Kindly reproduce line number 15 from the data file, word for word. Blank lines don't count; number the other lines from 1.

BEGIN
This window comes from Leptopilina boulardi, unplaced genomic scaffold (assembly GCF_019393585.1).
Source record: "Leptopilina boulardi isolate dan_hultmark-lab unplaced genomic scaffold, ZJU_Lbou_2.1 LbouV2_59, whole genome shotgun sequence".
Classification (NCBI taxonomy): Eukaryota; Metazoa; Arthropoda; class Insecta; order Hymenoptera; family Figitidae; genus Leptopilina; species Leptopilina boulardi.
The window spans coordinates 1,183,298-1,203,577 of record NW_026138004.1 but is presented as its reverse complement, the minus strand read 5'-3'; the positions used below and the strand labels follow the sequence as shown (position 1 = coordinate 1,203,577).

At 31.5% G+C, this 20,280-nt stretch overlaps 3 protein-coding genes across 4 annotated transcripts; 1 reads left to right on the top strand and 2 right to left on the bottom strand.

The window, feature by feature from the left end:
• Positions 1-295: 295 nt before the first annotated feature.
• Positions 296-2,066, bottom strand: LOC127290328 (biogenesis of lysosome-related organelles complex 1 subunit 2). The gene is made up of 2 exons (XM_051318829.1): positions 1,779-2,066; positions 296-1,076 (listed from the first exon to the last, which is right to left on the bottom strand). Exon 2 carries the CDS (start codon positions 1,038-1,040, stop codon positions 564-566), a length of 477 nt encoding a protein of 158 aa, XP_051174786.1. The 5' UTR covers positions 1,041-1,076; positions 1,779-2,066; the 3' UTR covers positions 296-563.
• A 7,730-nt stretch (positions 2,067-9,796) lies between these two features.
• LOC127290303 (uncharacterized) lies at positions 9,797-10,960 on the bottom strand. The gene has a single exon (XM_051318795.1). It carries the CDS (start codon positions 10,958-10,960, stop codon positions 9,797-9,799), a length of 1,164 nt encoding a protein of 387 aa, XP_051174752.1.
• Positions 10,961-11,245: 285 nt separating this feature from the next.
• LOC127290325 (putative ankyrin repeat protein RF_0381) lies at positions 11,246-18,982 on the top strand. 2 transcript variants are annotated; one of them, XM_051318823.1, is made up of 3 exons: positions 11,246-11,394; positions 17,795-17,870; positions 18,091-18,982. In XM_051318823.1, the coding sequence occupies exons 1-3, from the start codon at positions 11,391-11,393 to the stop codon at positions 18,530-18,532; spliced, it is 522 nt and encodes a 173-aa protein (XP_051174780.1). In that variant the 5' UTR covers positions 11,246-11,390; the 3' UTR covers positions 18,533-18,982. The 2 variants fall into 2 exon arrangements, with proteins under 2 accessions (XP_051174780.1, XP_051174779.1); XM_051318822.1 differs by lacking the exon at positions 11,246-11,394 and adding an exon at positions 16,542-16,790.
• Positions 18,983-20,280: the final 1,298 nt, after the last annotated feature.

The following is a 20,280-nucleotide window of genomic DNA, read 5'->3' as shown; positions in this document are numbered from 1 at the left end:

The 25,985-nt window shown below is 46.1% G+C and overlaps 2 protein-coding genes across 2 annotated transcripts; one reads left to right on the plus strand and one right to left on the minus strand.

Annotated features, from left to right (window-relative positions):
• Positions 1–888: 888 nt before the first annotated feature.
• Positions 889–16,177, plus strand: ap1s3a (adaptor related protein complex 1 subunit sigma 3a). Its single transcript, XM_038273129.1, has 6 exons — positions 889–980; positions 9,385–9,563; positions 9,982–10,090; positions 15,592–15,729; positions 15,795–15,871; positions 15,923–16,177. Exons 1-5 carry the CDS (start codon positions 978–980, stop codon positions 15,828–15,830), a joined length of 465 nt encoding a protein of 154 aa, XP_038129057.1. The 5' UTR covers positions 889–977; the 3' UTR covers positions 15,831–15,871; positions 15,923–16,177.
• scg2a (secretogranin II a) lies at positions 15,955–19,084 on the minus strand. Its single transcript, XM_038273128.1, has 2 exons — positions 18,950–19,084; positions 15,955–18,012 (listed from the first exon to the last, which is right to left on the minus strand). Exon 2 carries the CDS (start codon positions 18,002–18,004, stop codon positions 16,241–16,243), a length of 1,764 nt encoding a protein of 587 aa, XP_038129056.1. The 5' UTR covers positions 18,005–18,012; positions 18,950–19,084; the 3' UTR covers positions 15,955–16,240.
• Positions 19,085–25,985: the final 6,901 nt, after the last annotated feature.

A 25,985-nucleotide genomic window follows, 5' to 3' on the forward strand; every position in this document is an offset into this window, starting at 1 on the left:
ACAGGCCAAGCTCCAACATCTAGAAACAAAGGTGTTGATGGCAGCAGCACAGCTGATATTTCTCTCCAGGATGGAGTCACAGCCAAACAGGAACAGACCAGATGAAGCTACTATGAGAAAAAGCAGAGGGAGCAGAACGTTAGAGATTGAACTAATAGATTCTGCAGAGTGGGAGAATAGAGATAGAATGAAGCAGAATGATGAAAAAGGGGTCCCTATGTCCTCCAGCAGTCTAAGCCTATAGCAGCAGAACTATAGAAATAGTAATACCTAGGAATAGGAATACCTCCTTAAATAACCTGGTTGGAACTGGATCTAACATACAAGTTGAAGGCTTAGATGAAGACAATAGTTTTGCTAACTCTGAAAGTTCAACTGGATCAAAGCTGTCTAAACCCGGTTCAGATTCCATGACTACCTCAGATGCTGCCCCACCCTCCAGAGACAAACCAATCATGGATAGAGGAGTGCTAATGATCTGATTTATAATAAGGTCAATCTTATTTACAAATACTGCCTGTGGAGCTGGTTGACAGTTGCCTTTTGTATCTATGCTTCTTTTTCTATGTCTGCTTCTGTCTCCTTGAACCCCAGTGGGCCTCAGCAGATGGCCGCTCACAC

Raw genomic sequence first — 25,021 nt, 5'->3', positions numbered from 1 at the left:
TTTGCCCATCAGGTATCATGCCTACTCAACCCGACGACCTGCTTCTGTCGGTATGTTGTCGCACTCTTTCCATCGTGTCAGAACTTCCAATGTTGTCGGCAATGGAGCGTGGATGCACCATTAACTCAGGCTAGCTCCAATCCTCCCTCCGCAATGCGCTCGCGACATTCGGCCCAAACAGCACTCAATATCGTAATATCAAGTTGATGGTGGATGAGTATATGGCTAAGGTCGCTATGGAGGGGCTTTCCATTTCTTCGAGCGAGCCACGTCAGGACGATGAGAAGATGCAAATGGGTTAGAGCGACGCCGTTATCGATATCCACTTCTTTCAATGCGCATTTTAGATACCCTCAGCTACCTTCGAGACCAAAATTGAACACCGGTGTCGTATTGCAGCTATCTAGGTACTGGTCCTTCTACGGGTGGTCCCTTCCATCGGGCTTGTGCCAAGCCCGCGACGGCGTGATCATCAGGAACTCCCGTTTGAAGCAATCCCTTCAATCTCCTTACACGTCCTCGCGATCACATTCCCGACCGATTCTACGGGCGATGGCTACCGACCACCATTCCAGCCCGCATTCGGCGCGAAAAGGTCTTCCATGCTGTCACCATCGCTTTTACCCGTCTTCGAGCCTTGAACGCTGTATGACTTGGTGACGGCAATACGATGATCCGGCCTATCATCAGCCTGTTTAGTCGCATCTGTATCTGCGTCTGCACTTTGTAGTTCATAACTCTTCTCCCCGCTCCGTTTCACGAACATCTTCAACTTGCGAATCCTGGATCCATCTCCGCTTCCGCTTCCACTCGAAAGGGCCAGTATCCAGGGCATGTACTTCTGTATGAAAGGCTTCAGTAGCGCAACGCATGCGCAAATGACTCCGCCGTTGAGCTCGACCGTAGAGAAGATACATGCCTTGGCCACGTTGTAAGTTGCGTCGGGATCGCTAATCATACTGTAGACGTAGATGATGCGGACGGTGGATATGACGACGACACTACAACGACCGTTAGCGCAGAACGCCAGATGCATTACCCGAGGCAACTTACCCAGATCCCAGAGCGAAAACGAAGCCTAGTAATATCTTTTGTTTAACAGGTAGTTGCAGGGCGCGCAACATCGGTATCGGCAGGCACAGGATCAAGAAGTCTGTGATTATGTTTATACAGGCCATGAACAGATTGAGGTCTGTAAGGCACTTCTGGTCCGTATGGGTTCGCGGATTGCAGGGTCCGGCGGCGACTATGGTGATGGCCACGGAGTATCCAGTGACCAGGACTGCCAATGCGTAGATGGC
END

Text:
The 25,985-nt window shown below is 46.1% G+C and overlaps 2 protein-coding genes across 2 annotated transcripts; one reads left to right on the plus strand and one right to left on the minus strand.